Over the past several months, the Catholic Book Club at America has considered recently published works about Jesus. In March, we read Christ Actually by James Carroll. The book inspired a great deal of discussion, much of which debated whether or not Mr. Carroll was a legitimate commentator on the life of Christ and the Catholic appropriation of revelation. By the series of comments and threads of debate, it is quite clear that religious men and women today take rather seriously their understanding of Jesus Christ. Readers are ready to argue passionately for the Christ that they have assented to or discovered or met in prayer and scripture. Their faith centers upon Christ as well as the texts and witness that reveal Christ’s life to the world. But, in the back of their minds—in the back of every thoughtful believer’s mind, in the back of my mind—a question remains: Who was Jesus, actually? Is what is said about him and written about him actually the case? Such a question is essential to faith. Such a question nourishes and enriches faith. Such a question is open to receiving the testimony of the community that is the church as well as the academic community that scours and sifts and digs through every extant artifact of the first century AD in order to understand, more fully, more historically, more faithfully—perhaps, more simply—Jesus Christ.
In his own attempt at getting to the heart of who Jesus was and is, N. T. Wright employs the adverb “simply” in the title of his work, Simply Jesus, which preceded Carroll’s book by three years. If Wright were to recast his title in Carroll’s template, Wright’s book would probably carry the title, Christ Carefully or Christ Subtly. Wright’s account represents a more accessible version of his three volume—now four—academic consideration of Jesus Christ, revelation and the early Christian church. The four volume series entitled “Christian Origins and the Question of God” critically analyzes the Christian and Jewish texts that mark the foundation of the Christian community, the historical context of the first century AD, and how modern scholars think about the texts and the historical data garnered in the last two centuries. Like a good Lonerganian, Wright is concerned with questions, and he reasons that the question—whether or not Jesus was who the texts and early church said he was—may be a far too blunt, unreflective question. Perhaps, it is a question that even reduces Jesus to something far less than who he himself claimed to be. Here is Wright’s assessment of such reductionism:
Many Christians, hearing of someone doing “historical research” on Jesus, begin to worry that what will emerge is a smaller, less significant Jesus than they hoped to find. Plenty of books offer just that: a cut-down-to-size Jesus, Jesus as a great moral teacher or religious leader, a great man but nothing more. Christians now routinely recognize this reductionism and resist it. But I have increasingly come to believe that we should be worried for the quite opposite reason. Jesus – the Jesus we might discover if we really looked!—is larger, more disturbing, more urgent that we—than the church!—had ever imagined. We have successfully managed to hide behind other questions (admittedly important ones) and to avoid the huge, world-shaking challenge of Jesus’s central claim and achievement. It is we, the churches, who have been the real reductionists. We have reduced the kingdom of God to private piety, the victory of the cross to comfort for the conscience, and Easter itself to a happy escapist ending after a sad, dark tale. Piety, conscience, and ultimate happiness are important, but not nearly as important as Jesus himself (4-5).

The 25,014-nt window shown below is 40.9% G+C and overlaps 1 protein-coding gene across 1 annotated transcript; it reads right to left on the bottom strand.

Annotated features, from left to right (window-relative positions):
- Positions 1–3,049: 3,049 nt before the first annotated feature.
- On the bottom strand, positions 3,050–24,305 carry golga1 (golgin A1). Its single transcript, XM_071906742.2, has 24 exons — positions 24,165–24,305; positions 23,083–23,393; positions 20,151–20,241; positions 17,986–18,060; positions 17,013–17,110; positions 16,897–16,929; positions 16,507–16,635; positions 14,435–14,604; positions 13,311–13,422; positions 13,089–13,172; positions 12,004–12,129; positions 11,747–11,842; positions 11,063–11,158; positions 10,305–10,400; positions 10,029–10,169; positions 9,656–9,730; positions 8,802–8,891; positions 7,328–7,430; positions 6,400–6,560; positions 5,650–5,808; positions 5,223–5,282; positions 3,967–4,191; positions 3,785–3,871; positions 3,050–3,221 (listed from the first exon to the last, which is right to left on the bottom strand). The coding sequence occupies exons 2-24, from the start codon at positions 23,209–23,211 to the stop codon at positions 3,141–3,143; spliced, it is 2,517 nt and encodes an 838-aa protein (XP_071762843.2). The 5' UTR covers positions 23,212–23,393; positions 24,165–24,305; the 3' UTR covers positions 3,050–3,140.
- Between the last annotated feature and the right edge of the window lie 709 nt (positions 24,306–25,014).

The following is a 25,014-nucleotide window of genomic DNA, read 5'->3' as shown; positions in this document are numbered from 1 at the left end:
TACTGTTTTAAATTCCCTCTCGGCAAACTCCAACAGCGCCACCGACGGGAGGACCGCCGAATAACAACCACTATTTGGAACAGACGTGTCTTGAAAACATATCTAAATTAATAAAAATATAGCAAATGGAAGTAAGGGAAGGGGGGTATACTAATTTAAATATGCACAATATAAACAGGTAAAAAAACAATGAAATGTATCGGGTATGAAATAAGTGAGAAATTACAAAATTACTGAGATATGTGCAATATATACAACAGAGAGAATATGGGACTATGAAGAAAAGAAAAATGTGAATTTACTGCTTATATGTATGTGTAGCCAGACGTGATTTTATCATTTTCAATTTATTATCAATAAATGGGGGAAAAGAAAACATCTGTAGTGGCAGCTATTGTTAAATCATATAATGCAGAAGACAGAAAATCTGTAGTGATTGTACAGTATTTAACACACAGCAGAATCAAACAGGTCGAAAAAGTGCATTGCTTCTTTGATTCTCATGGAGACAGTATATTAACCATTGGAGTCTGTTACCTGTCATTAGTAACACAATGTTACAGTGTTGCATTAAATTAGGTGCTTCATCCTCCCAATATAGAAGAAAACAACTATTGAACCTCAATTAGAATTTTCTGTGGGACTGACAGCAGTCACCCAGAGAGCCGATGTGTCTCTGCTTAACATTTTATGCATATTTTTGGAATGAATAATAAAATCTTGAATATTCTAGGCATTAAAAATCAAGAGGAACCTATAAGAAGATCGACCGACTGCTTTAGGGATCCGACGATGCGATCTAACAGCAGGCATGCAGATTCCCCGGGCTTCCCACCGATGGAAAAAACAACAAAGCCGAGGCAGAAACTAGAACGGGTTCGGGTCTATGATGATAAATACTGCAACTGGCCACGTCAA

These are provocative words. Provocative also is Wright’s image of a perfect storm that converges whenever one publicly considers Christ. Winds of skepticism and conservatism are intensified by a scholarly surge in historical analysis. Amidst this swirl of antagonistic worldviews, Wright urges patient, reasonable inquiry into Jesus. Wright’s inquiry proceeds from three questions: What was Jesus’ historical context like? Who was Jesus’ God? and, What did Jesus’ behavior mean? Wright comes to the conclusion that Jesus’ behavior—what he actually did in his cross and resurrection—“rescues human beings in order that through them he may rule his world in the new way he always intended” (216).
Wright presents Jesus scripturally, historically, humanly. Wright’s portrait is not a simplification of the questions surrounding Christ or the answers that flow from such inquiry. Simply Jesus represents an attempt at analyzing how we ask questions about Jesus and what sources we uphold as authoritative. I urge the members of the Catholic Book Club to consider Wright’s book. I assure you that your faith will be heartened and your questions sharpened.
I offer three questions for discussion:
1. Are there any questions regarding the life of Jesus Christ that haunt or puzzle or pester you? What are they?
2. What in Wright’s presentation of Jesus—simply—consoles you or frustrates you or inspires you to further inquiry and deepening of faith?
3. How has you understanding of Jesus Christ evolved during your adult life?